Date of Degree
MS (Master of Science)
Lori L. Wallrath
Peter A. Rubenstien
Mutations in the human LMNA gene encoding A-type lamins cause a collection of diseases termed laminopathies, including several types of muscular dystrophy. Lamins are intermediate filaments, which line the inner membrane of nuclear envelope. Lamins maintain the nuclear shape and regulate gene expression through interactions with chromatin. Heterozygous mutations LMNA, which result in single amino acid substitutions within the C-terminal Ig-fold domain, were identified in patients with muscular dystrophy. These substitutions were modeled in Drosophila and found to cause muscle defects. We have taken a multi-disciplinary approach to understanding the molecular basis of these muscle defects. Using Nuclear Magentic Resonance (NMR) and Circular Dischroism (CD) we determined that the amino acid substitutions cause perturbations of the tertiary, but not secondary, structure of the Ig-fold. Microarray analysis of RNA isolated from muscle revealed that mutant lamins cause cause mis-regulation of genes involved oxidative stress and neuromuscular junction function. Collectively, these data demonstrate that perturbations within the lamin Ig-fold cause changes in gene expression, providing insights on pathways involved in pathogenesis and identifying new potential therapeutic targets.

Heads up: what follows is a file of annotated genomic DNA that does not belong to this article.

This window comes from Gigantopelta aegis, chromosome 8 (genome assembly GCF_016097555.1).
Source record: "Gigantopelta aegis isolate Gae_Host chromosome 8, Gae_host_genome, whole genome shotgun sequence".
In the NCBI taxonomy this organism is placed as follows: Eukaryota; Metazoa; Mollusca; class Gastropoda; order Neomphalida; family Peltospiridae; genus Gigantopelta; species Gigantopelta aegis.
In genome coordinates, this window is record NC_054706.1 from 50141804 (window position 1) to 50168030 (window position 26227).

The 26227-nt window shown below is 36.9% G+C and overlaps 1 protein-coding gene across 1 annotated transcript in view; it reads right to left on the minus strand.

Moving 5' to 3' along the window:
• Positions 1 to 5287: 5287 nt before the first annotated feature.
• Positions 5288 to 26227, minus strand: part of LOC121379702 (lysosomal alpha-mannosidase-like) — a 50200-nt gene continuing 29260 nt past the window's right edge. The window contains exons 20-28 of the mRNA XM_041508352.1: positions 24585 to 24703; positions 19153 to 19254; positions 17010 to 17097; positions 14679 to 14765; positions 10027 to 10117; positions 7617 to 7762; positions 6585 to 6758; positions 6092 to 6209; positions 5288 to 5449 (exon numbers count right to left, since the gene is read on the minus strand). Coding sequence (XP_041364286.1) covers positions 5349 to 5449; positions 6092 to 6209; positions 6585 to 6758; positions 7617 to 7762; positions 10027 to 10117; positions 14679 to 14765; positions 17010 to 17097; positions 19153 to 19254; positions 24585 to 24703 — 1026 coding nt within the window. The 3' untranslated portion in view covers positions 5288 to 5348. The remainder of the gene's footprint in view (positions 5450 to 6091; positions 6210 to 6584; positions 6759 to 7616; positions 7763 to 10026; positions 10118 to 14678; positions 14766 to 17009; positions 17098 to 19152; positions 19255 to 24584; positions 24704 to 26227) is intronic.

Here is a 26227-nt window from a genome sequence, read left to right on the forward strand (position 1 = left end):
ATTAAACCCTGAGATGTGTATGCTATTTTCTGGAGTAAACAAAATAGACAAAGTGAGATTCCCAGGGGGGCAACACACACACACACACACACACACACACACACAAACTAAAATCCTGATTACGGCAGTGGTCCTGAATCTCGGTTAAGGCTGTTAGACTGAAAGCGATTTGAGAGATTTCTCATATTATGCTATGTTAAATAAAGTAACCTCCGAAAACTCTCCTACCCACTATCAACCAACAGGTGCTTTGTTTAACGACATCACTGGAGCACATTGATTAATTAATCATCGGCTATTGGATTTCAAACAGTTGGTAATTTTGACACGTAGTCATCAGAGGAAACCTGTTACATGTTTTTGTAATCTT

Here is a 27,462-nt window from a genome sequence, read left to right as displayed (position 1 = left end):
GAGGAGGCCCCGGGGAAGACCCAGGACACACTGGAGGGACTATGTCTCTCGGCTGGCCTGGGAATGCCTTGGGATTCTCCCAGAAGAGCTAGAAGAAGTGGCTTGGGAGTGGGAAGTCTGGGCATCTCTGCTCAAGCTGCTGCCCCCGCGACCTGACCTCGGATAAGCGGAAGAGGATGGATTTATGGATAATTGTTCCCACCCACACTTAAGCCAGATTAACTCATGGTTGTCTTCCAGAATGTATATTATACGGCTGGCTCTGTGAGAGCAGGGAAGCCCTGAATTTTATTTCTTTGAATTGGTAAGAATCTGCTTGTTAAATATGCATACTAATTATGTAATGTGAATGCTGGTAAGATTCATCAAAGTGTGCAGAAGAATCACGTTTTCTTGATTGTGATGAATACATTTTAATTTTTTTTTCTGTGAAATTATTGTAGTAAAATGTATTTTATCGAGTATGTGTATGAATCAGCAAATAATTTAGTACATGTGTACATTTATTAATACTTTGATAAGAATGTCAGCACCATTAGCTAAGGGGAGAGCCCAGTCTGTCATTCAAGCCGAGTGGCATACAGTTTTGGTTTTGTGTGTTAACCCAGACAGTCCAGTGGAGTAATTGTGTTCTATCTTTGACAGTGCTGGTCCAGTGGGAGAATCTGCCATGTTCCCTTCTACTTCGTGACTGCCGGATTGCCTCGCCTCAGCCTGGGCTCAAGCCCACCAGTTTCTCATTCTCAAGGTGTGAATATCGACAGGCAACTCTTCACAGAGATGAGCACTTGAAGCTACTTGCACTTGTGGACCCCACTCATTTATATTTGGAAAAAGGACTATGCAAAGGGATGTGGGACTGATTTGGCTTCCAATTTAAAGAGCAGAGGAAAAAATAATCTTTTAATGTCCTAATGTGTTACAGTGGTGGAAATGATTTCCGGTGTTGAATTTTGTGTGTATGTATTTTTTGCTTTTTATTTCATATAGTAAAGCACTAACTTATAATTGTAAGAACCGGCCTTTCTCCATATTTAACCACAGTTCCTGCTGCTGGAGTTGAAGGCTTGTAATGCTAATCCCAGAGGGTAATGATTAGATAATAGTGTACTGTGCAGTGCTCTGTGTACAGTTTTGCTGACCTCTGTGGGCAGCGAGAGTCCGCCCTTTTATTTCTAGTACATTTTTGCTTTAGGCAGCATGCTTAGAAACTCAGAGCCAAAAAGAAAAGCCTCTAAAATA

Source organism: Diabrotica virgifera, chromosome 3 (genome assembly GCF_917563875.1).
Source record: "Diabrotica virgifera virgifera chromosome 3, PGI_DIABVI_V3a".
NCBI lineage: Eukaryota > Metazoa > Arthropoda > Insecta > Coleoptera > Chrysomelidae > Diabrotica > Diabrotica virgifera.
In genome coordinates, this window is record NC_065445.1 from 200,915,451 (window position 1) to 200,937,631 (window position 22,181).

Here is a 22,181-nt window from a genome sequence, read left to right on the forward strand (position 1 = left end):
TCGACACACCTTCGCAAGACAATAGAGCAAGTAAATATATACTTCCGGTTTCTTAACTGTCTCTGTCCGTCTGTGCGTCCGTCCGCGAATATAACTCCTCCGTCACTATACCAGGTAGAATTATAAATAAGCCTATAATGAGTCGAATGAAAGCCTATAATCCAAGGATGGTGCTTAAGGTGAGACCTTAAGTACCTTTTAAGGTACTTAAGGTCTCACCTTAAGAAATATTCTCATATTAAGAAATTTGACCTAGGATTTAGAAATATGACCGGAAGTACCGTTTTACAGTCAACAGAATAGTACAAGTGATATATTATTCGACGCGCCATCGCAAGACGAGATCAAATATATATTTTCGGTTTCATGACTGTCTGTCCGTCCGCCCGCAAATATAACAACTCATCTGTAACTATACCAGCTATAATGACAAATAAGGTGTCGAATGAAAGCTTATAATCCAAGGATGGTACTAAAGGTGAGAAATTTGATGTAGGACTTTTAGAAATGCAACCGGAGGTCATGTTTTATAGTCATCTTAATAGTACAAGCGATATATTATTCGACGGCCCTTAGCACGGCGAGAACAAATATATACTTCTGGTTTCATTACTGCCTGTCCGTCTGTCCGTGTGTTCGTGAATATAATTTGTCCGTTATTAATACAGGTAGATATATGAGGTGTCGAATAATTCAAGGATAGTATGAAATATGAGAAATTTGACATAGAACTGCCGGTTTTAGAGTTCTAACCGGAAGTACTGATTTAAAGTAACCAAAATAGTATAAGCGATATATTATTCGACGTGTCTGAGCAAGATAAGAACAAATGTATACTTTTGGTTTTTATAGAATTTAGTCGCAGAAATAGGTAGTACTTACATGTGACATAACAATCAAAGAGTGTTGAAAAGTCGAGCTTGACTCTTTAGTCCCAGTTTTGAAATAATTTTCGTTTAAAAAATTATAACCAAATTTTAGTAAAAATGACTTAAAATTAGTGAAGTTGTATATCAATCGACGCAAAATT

Microarray, NMR, Protein Purification, Research, Structural work
xi, 92 pages
Includes bibliographical references (page 89).
Copyright 2012 Om Kumar Shrestha